He expects only a "team or two" to regularly dip into the tax moving forward. The Lakers paid about $20 million in luxury tax penalties each of the last two seasons, a fine that would balloon to more than double in the new system. Still, Kupchak said Lakers owner Dr. Jerry Buss could still be willing to spend big to win big.
"The way he operates, he has no problem paying for somebody, but it's like, 'Show me who it is, and then I'll make that decision if I think it's worth it,'" Kupchak said. "I'll never say that he won't do it, but he'd want to know who that player is. If it's a primo player and that means going into the tax, I wouldn't be surprised if he did it." Kupchak addressed another provision of the new CBA, the amnesty clause, and confirmed the Lakers do not play on using it right now.
The Odom deal brings the Lakers "flexibility," according to Kupchak and the team did not want to continue to keep Odom on the team and risk a worse outcome.
"You have to make a judgment," Kupchak said. "Is he going to carry this with him for the rest of the season? Is he not going to play as well? Are you going to have an opportunity (to trade him) that we have now? We made that decision."
Lakers co-captains Bryant and Derek Fisher both spoke out about the trade at the team's media day on Sunday. Bryant said, "I don't like it" and expressed his displeasure over Odom being dealt to Dallas, of all teams.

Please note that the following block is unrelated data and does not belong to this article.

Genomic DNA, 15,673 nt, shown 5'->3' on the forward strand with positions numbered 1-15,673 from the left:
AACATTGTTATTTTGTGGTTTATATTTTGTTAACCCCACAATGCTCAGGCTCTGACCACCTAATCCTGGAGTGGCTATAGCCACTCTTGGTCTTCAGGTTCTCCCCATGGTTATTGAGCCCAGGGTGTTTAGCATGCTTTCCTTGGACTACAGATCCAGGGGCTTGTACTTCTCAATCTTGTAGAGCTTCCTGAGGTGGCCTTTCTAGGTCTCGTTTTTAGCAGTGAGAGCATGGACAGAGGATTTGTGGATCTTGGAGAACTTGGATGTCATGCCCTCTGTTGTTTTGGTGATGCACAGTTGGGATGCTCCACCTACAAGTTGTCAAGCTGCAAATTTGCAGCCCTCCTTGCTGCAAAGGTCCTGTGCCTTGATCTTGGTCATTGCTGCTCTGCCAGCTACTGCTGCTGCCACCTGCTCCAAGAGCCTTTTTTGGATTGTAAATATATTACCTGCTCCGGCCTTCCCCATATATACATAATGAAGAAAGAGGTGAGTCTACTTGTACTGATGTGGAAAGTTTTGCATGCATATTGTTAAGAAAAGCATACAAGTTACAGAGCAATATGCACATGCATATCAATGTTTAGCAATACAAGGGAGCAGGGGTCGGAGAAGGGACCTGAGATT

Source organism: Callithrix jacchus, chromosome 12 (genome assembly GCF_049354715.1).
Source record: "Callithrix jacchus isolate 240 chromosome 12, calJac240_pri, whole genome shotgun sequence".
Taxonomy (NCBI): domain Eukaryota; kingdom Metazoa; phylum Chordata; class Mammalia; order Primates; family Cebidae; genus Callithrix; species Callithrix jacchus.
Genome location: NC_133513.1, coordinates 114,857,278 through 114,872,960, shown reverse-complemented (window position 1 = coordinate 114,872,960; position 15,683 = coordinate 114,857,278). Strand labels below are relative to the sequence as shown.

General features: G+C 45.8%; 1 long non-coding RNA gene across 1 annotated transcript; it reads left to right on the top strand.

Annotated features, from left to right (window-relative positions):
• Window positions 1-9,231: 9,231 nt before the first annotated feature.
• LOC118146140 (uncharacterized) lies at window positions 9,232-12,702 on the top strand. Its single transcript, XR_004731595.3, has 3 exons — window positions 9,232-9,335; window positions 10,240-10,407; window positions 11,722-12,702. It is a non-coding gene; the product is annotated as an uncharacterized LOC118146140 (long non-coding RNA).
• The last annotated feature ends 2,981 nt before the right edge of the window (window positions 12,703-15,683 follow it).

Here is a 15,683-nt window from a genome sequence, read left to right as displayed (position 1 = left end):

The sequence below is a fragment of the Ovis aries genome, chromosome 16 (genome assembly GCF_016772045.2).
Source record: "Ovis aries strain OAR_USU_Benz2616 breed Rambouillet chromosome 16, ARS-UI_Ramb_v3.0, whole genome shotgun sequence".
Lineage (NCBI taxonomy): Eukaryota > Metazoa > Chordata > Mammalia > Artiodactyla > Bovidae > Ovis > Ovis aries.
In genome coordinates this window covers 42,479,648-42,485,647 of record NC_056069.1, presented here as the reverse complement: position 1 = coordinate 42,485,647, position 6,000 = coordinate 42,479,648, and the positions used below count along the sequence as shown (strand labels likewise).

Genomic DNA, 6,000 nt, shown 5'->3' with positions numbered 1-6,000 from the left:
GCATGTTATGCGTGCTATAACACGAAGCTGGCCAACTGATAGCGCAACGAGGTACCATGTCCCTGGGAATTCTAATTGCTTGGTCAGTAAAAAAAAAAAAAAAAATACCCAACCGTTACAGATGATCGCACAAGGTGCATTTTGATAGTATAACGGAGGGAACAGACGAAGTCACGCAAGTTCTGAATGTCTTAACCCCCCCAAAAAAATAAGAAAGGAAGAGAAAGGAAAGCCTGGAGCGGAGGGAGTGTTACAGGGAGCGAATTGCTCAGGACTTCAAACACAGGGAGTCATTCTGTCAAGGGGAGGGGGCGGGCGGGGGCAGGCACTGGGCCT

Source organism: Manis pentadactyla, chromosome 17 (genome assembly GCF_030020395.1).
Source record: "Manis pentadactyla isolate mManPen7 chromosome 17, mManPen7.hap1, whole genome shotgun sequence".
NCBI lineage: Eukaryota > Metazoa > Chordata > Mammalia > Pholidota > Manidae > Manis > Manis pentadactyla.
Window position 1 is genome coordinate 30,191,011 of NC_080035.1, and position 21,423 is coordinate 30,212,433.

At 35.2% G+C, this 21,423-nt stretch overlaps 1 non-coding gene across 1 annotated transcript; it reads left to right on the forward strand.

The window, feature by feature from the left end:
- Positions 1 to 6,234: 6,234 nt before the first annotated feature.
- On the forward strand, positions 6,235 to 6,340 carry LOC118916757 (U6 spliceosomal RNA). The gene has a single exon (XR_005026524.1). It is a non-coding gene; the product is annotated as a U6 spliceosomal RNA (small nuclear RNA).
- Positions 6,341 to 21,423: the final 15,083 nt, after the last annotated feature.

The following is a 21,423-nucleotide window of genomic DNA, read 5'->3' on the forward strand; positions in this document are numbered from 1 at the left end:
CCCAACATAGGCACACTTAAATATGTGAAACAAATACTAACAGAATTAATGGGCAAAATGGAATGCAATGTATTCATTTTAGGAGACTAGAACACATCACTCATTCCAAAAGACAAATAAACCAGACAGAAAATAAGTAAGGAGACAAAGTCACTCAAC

"I've seen the comments the players made and I understand that," Kupchak said. "You go to war with a guy like Lamar for six-seven years and you win two championships and go to the Finals three times, you're going to feel that you've missed a guy and you feel for him. You feel for the whole group."
He also said that it was not unheard of for the Lakers to trade within their conference, or even within their division, citing deals for Cedric Ceballos and Robert Horry in the past.
"We try not get caught up in, 'Well, what does it do to their team?' We look at it our team and how is it going to improve our team or potentially improve our team," Kupchak said.
Bryant said Monday the Odom trade "still doesn't make sense" to him, but gave Kupchak a vote of confidence, saying the GM's track record has earned Kupchak "a license to be able to do whatever the hell he wants." Bryant also said the Lakers are good enough to win a championship as is.
"If Shannon (Brown) is in Phoenix, Lamar is in Dallas, last I checked I still have Pau, I still have Andrew, I still have Ron (Metta World Peace)," Bryant said. "I kind of like my chances."
Kupchak, who has been working 14-18 hour days for the last two weeks, seemed exasperated by the microwaved player movement period that the league has forced on its teams by deciding to start the season on Dec. 25 after a five-month long lockout.
"I think everybody feels the urgency to condense something that's normally done over a month or two with planning that takes place for a year, into a two-week period with no planning," he said. "I think that includes the NBA."
Added Kupchak: "It's something we've never dealt with before. The NBA is shooting from the hip."
While long work days are sure to follow, more deals will be put in place and even more deals will fall apart, one thing remains certain.
"We're going to get through it and there's going to be a game on Christmas Day, I know that," Kupchak said.
Dave McMenamin covers the Lakers for ESPNLosAngeles.com.